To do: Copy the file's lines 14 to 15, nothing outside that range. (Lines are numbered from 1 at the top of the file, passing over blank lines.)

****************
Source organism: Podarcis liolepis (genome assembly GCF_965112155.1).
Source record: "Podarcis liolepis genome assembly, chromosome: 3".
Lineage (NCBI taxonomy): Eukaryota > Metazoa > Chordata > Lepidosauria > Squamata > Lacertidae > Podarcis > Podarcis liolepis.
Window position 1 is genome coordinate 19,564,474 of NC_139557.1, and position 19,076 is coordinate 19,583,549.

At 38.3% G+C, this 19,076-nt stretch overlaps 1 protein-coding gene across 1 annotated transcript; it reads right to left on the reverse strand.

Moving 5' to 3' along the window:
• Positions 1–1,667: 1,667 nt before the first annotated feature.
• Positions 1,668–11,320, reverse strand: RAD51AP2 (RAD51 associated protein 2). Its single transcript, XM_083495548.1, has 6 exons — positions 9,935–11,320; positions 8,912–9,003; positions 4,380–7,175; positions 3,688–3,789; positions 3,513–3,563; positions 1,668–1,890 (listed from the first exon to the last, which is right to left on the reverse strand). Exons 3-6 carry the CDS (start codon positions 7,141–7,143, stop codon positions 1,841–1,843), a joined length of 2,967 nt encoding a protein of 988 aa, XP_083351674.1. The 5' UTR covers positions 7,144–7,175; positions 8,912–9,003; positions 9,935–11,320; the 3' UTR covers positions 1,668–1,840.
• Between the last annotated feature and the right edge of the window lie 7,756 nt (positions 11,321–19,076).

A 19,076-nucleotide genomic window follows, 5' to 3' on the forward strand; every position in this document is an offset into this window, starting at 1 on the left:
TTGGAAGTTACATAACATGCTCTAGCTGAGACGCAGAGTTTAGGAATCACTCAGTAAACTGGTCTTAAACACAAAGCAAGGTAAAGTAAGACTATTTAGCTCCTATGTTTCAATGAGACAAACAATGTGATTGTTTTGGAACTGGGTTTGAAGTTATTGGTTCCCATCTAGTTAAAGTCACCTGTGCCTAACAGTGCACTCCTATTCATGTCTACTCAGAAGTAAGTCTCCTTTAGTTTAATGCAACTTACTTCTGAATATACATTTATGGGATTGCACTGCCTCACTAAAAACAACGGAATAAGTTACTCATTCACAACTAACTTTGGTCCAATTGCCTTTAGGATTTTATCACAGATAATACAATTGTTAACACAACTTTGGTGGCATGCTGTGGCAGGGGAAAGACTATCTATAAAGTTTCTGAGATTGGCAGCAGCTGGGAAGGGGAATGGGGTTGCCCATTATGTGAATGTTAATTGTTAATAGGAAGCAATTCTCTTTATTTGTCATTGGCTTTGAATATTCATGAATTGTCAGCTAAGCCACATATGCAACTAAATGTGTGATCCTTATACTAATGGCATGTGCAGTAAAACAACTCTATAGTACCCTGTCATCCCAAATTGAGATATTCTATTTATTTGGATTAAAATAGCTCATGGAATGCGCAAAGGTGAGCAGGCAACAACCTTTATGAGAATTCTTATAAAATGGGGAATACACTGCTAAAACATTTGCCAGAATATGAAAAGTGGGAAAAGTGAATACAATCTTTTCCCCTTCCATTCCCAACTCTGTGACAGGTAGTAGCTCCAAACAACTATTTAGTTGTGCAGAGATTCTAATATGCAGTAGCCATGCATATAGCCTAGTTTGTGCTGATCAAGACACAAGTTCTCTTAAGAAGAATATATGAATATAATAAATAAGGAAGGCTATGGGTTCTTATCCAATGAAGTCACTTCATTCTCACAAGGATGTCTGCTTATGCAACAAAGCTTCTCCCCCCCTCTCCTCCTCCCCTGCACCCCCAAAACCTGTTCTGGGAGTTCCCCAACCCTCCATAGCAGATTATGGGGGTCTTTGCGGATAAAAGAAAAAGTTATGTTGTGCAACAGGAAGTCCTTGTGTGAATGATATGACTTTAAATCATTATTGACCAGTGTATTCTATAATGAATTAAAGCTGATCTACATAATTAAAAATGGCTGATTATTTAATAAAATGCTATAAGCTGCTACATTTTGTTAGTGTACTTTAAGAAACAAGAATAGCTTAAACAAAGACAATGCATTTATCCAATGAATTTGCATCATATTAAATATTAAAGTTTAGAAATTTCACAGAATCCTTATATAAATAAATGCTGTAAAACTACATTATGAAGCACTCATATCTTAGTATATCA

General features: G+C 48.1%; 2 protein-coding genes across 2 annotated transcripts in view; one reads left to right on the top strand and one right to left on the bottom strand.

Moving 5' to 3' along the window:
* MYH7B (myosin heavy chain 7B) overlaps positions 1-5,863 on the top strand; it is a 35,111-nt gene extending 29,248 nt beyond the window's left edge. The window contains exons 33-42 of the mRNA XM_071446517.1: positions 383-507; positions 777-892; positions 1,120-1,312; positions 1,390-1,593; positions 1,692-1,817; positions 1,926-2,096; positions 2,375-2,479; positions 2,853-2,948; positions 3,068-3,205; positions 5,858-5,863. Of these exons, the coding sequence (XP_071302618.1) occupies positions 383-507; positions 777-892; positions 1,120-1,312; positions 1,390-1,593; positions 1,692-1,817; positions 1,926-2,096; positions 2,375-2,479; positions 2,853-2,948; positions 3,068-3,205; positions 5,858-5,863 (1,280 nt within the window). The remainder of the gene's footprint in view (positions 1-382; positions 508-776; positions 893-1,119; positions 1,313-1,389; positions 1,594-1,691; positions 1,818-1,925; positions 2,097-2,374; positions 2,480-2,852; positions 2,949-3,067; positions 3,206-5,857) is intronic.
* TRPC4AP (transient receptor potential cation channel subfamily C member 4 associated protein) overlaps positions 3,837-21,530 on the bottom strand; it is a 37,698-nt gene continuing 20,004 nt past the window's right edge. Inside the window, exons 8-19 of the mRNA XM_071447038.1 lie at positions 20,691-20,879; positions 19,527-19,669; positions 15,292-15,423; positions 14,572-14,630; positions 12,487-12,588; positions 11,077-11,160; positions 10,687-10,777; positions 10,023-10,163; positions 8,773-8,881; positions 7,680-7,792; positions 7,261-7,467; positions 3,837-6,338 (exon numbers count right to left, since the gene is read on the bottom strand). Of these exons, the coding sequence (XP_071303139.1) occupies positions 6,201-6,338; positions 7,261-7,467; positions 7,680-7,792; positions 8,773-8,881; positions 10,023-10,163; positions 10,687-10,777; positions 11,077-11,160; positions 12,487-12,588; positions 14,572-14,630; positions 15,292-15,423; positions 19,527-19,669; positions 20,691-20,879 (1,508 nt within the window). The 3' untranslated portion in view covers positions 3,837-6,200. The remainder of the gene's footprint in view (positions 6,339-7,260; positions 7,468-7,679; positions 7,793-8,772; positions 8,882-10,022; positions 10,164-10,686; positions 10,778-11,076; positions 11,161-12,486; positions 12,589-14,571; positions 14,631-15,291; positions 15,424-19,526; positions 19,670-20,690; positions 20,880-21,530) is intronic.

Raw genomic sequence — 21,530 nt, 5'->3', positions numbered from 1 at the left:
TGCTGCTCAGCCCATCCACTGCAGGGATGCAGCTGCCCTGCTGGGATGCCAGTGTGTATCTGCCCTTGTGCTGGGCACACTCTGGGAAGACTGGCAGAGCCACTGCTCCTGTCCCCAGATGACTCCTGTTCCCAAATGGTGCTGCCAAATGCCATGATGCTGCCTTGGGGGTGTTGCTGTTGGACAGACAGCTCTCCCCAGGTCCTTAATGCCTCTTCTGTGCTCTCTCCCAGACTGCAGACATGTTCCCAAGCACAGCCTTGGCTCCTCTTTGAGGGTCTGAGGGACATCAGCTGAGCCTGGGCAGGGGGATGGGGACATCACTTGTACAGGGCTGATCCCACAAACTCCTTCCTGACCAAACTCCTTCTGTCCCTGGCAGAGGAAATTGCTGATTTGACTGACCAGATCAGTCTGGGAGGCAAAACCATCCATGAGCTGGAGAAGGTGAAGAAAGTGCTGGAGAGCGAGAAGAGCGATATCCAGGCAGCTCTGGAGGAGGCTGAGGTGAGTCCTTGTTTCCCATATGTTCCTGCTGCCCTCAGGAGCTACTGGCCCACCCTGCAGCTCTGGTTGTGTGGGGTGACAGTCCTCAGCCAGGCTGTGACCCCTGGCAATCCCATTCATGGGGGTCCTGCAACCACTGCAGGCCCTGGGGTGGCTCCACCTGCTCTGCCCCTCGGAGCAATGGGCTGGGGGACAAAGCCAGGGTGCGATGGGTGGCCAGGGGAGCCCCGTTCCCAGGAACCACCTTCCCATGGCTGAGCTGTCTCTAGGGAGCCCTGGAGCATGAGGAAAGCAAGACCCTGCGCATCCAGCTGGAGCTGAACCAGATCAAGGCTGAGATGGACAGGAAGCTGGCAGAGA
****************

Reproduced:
* MYH7B (myosin heavy chain 7B) overlaps positions 1-5,863 on the top strand; it is a 35,111-nt gene extending 29,248 nt beyond the window's left edge. The window contains exons 33-42 of the mRNA XM_071446517.1: positions 383-507; positions 777-892; positions 1,120-1,312; positions 1,390-1,593; positions 1,692-1,817; positions 1,926-2,096; positions 2,375-2,479; positions 2,853-2,948; positions 3,068-3,205; positions 5,858-5,863. Of these exons, the coding sequence (XP_071302618.1) occupies positions 383-507; positions 777-892; positions 1,120-1,312; positions 1,390-1,593; positions 1,692-1,817; positions 1,926-2,096; positions 2,375-2,479; positions 2,853-2,948; positions 3,068-3,205; positions 5,858-5,863 (1,280 nt within the window). The remainder of the gene's footprint in view (positions 1-382; positions 508-776; positions 893-1,119; positions 1,313-1,389; positions 1,594-1,691; positions 1,818-1,925; positions 2,097-2,374; positions 2,480-2,852; positions 2,949-3,067; positions 3,206-5,857) is intronic.
* TRPC4AP (transient receptor potential cation channel subfamily C member 4 associated protein) overlaps positions 3,837-21,530 on the bottom strand; it is a 37,698-nt gene continuing 20,004 nt past the window's right edge. Inside the window, exons 8-19 of the mRNA XM_071447038.1 lie at positions 20,691-20,879; positions 19,527-19,669; positions 15,292-15,423; positions 14,572-14,630; positions 12,487-12,588; positions 11,077-11,160; positions 10,687-10,777; positions 10,023-10,163; positions 8,773-8,881; positions 7,680-7,792; positions 7,261-7,467; positions 3,837-6,338 (exon numbers count right to left, since the gene is read on the bottom strand). Of these exons, the coding sequence (XP_071303139.1) occupies positions 6,201-6,338; positions 7,261-7,467; positions 7,680-7,792; positions 8,773-8,881; positions 10,023-10,163; positions 10,687-10,777; positions 11,077-11,160; positions 12,487-12,588; positions 14,572-14,630; positions 15,292-15,423; positions 19,527-19,669; positions 20,691-20,879 (1,508 nt within the window). The 3' untranslated portion in view covers positions 3,837-6,200. The remainder of the gene's footprint in view (positions 6,339-7,260; positions 7,468-7,679; positions 7,793-8,772; positions 8,882-10,022; positions 10,164-10,686; positions 10,778-11,076; positions 11,161-12,486; positions 12,589-14,571; positions 14,631-15,291; positions 15,424-19,526; positions 19,670-20,690; positions 20,880-21,530) is intronic.